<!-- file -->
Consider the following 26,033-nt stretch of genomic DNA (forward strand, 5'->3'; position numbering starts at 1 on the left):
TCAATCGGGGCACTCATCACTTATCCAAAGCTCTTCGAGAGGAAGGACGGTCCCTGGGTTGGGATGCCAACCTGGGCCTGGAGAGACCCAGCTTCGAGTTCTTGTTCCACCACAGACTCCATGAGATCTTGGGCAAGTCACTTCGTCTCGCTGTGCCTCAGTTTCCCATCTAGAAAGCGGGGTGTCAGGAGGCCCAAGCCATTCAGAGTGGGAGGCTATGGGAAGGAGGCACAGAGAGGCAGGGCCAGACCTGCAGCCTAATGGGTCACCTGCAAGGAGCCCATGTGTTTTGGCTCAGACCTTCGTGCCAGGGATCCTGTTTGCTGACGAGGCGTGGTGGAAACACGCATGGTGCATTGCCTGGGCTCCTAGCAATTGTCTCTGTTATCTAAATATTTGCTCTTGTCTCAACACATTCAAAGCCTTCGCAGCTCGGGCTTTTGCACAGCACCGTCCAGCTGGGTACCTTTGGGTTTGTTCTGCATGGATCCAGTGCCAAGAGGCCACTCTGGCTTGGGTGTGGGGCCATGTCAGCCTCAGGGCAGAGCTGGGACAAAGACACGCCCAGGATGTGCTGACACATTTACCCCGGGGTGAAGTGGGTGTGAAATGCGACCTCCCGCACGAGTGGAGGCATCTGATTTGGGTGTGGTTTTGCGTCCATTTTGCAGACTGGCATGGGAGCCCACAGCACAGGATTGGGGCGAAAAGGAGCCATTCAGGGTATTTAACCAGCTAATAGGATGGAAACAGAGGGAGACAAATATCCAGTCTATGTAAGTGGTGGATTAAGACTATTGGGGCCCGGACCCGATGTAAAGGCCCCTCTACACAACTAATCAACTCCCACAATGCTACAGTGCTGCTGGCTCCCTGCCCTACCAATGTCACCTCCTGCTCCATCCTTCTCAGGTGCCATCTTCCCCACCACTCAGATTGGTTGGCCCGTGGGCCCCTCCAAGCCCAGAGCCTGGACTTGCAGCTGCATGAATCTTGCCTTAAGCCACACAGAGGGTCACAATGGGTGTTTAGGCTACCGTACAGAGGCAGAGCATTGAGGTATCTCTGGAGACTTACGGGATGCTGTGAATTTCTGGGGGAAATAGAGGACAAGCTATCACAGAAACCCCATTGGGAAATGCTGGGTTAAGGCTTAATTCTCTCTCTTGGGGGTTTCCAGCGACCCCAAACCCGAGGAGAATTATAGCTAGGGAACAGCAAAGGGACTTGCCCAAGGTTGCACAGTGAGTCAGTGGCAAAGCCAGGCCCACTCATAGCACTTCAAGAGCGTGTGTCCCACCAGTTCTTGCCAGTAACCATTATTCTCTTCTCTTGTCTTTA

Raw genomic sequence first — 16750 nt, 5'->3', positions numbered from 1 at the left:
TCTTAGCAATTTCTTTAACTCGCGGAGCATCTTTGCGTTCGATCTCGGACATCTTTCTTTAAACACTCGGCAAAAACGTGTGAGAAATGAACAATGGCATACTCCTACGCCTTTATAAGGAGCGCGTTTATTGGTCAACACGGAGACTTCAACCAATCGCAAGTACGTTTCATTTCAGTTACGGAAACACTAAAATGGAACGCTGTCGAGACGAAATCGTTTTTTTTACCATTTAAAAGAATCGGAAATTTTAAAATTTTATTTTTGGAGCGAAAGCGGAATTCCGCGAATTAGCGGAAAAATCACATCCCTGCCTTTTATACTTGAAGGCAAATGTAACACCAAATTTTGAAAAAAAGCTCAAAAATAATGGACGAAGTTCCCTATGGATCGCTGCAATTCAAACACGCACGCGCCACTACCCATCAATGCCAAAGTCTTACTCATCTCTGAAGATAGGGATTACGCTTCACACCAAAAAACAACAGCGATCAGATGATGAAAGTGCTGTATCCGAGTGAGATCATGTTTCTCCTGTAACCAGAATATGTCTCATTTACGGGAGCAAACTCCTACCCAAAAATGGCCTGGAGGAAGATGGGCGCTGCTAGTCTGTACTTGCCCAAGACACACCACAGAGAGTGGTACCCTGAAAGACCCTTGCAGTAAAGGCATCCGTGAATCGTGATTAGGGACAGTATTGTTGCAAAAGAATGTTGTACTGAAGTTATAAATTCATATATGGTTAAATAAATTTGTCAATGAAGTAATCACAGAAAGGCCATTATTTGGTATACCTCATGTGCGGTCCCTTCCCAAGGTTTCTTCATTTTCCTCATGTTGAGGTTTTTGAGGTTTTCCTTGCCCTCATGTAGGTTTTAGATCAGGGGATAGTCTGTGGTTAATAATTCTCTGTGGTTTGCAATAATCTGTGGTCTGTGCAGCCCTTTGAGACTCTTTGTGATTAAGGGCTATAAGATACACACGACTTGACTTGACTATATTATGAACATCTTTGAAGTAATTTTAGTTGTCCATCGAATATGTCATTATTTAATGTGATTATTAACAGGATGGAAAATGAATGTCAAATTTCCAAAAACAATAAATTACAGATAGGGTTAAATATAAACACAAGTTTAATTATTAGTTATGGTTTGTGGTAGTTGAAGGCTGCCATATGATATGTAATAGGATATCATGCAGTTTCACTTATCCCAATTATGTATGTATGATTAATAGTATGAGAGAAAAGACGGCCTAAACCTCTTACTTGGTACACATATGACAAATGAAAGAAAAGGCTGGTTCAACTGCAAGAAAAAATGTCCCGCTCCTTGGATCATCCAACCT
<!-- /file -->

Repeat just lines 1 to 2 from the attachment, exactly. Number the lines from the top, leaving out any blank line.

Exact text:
Consider the following 26,033-nt stretch of genomic DNA (forward strand, 5'->3'; position numbering starts at 1 on the left):
TCAATCGGGGCACTCATCACTTATCCAAAGCTCTTCGAGAGGAAGGACGGTCCCTGGGTTGGGATGCCAACCTGGGCCTGGAGAGACCCAGCTTCGAGTTCTTGTTCCACCACAGACTCCATGAGATCTTGGGCAAGTCACTTCGTCTCGCTGTGCCTCAGTTTCCCATCTAGAAAGCGGGGTGTCAGGAGGCCCAAGCCATTCAGAGTGGGAGGCTATGGGAAGGAGGCACAGAGAGGCAGGGCCAGACCTGCAGCCTAATGGGTCACCTGCAAGGAGCCCATGTGTTTTGGCTCAGACCTTCGTGCCAGGGATCCTGTTTGCTGACGAGGCGTGGTGGAAACACGCATGGTGCATTGCCTGGGCTCCTAGCAATTGTCTCTGTTATCTAAATATTTGCTCTTGTCTCAACACATTCAAAGCCTTCGCAGCTCGGGCTTTTGCACAGCACCGTCCAGCTGGGTACCTTTGGGTTTGTTCTGCATGGATCCAGTGCCAAGAGGCCACTCTGGCTTGGGTGTGGGGCCATGTCAGCCTCAGGGCAGAGCTGGGACAAAGACACGCCCAGGATGTGCTGACACATTTACCCCGGGGTGAAGTGGGTGTGAAATGCGACCTCCCGCACGAGTGGAGGCATCTGATTTGGGTGTGGTTTTGCGTCCATTTTGCAGACTGGCATGGGAGCCCACAGCACAGGATTGGGGCGAAAAGGAGCCATTCAGGGTATTTAACCAGCTAATAGGATGGAAACAGAGGGAGACAAATATCCAGTCTATGTAAGTGGTGGATTAAGACTATTGGGGCCCGGACCCGATGTAAAGGCCCCTCTACACAACTAATCAACTCCCACAATGCTACAGTGCTGCTGGCTCCCTGCCCTACCAATGTCACCTCCTGCTCCATCCTTCTCAGGTGCCATCTTCCCCACCACTCAGATTGGTTGGCCCGTGGGCCCCTCCAAGCCCAGAGCCTGGACTTGCAGCTGCATGAATCTTGCCTTAAGCCACACAGAGGGTCACAATGGGTGTTTAGGCTACCGTACAGAGGCAGAGCATTGAGGTATCTCTGGAGACTTACGGGATGCTGTGAATTTCTGGGGGAAATAGAGGACAAGCTATCACAGAAACCCCATTGGGAAATGCTGGGTTAAGGCTTAATTCTCTCTCTTGGGGGTTTCCAGCGACCCCAAACCCGAGGAGAATTATAGCTAGGGAACAGCAAAGGGACTTGCCCAAGGTTGCACAGTGAGTCAGTGGCAAAGCCAGGCCCACTCATAGCACTTCAAGAGCGTGTGTCCCACCAGTTCTTGCCAGTAACCATTATTCTCTTCTCTTGTCTTTA